Thrown into the action on a bouncy Perth wicket Panesar bowled brilliantly, claiming 5 for 92 in the first innings. Sadly, this wonderful effort was wasted as England failed to get the big first innings lead they so desperately needed and the match was lost as the Australians obliterated England's bowling in their second innings. Panesar still managed to get 3 wickets in the second innings, despite being targetted by the Australian batsmen. The series was lost and Panesar's efforts, like England's, tailed off in a series that ended in a 5-0 humiliation.

Far from suffering any signs of shell-shock after such a heavy defeat, Panesar bounced back in the next series at home against the West Indies. He took 23 wickets @18.69 in just 4 matches, claiming the player of the series award. It is true to say that the West Indies were a weak Test team, but their batting line-up still included Gayle, Sarwan, Chanderpaul and Bravo, all good Test batsmen. It is also worth remembering that Panesar had only played 13 Tests at the time and would be rightly considered to be still learning his trade. To so dominate an international side was a great achievement for a young bowler. It also showed that Panesar could bowl consistently well through out a series.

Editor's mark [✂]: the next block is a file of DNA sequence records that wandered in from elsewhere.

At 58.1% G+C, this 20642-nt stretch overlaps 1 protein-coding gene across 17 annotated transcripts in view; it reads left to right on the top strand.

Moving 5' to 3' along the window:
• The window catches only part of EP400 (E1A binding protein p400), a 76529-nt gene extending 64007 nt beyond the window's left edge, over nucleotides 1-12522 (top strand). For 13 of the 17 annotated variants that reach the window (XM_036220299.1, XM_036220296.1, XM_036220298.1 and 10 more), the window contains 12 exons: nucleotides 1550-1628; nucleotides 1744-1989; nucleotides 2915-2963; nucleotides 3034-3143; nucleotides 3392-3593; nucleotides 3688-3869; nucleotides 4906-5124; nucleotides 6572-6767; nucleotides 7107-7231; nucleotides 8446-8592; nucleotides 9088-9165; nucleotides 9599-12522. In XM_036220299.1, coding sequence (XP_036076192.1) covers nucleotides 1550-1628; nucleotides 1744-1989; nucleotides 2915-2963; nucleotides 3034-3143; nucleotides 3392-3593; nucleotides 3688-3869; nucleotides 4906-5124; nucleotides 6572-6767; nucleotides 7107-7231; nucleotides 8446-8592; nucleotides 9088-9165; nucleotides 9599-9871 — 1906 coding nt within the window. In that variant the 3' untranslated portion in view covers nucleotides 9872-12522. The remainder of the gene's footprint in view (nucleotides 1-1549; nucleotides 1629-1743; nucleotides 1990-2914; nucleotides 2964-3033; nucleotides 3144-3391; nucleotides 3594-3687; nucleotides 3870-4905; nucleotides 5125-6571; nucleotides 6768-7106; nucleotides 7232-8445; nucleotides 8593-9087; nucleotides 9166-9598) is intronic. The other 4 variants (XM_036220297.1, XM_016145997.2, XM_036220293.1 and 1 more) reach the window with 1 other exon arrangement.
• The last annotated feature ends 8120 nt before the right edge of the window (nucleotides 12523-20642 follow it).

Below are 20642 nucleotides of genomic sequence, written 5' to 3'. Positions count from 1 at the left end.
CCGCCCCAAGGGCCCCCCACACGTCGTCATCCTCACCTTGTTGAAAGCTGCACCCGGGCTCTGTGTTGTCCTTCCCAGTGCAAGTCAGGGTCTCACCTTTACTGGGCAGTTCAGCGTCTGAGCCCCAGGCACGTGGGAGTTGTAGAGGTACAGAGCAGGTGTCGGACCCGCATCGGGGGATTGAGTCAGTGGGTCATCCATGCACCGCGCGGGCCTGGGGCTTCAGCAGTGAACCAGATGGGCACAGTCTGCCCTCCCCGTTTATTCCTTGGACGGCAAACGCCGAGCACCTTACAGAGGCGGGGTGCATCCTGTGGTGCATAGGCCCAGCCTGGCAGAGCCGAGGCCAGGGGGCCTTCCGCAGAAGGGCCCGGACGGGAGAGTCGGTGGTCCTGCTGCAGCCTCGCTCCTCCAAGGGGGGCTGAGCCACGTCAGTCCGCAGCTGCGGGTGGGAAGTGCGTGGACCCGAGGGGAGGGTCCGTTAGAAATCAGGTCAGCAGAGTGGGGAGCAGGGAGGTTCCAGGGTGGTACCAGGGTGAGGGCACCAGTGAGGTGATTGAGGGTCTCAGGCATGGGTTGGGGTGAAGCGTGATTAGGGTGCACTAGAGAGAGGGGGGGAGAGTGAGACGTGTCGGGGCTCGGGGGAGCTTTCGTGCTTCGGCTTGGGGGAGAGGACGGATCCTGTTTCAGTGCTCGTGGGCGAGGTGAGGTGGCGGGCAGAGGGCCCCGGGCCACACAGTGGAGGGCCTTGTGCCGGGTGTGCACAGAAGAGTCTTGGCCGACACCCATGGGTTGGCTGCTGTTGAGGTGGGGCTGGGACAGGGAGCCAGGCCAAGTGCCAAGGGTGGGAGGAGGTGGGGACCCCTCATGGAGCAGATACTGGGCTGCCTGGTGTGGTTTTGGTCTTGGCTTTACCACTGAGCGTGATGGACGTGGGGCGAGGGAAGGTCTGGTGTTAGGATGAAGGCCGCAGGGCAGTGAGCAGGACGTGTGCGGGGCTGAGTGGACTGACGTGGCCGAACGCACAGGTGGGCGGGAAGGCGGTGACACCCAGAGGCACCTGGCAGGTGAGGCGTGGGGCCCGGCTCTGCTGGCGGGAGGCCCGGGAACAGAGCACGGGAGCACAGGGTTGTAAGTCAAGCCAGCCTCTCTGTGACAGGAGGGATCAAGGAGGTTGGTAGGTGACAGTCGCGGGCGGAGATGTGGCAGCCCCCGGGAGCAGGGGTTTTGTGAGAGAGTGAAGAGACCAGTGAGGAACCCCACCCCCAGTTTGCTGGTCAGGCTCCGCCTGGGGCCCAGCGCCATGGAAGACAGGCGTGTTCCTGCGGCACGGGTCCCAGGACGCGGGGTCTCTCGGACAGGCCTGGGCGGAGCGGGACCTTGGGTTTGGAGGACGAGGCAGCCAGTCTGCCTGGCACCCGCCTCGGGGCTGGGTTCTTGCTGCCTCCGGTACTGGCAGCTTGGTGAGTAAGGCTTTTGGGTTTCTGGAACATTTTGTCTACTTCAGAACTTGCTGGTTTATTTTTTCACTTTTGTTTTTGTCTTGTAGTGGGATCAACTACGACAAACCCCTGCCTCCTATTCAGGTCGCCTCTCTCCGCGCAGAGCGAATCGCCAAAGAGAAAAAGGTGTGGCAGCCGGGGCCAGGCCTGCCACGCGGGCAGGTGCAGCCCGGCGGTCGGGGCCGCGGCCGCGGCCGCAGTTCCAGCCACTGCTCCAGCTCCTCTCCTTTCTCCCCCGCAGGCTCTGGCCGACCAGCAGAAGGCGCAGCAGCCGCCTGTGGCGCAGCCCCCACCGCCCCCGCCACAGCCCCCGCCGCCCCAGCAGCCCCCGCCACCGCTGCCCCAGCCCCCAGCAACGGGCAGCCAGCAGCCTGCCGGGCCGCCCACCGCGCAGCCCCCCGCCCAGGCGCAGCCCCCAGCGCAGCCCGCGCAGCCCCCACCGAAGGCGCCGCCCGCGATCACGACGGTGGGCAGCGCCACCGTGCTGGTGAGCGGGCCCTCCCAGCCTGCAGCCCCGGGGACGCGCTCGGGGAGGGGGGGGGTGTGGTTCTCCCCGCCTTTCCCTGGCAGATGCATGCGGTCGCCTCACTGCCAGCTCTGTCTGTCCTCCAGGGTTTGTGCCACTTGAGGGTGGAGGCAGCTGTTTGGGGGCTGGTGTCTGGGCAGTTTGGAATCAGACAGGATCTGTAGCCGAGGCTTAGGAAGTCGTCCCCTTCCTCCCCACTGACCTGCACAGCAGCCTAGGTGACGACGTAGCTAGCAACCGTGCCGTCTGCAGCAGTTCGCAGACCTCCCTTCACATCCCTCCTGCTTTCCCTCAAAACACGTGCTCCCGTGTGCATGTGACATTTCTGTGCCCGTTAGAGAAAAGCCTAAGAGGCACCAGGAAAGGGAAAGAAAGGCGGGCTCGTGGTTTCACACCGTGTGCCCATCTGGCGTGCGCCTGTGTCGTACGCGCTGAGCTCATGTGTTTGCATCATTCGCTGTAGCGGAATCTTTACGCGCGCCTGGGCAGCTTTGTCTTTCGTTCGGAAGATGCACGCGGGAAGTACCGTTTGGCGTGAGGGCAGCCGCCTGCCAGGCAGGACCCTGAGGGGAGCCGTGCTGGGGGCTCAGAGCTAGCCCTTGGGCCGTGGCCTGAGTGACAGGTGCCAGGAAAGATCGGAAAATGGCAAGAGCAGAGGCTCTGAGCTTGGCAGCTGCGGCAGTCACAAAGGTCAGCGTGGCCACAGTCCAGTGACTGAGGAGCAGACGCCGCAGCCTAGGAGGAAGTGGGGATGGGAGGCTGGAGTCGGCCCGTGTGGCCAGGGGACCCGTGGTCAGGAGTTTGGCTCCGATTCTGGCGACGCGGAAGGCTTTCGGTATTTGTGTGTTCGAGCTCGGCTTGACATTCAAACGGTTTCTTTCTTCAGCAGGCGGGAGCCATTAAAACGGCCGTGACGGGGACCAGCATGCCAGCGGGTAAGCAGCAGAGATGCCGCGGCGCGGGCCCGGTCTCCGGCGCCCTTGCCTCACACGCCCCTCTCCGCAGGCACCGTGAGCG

After his most successful series Panesar faced the most difficult time of his Test career, when there would be unbelievable calls for him to be dropped. It was at home against a resurgent India that things started to go wrong. In fairness, though, Panesar's problems in that series, which England lost 1-0, were mirrored by most of the other England bowlers. He still managed to claim 8 wickets and only really failed at the Oval, which was a bore draw on a ridiculous batting paradise, where even Kumble was able to score a chanceless century.

The next series was a forbidding trip to Sri Lanka, against a team who thrived on home soil and who had the best bowler in the world in their ranks, the incomparable Muttiah Muralitharan. To compare Panesar to such an all-time great as Murali is unfair in the extreme, but that is what happened in the hype leading up to the start of the series. Clearly the Sri Lankan batsmen had targetted Panesar as England's danger man and they attacked him from the start. Early on, though, Panesar bowled well and took wickets, but as the series wore on he struggled more and more.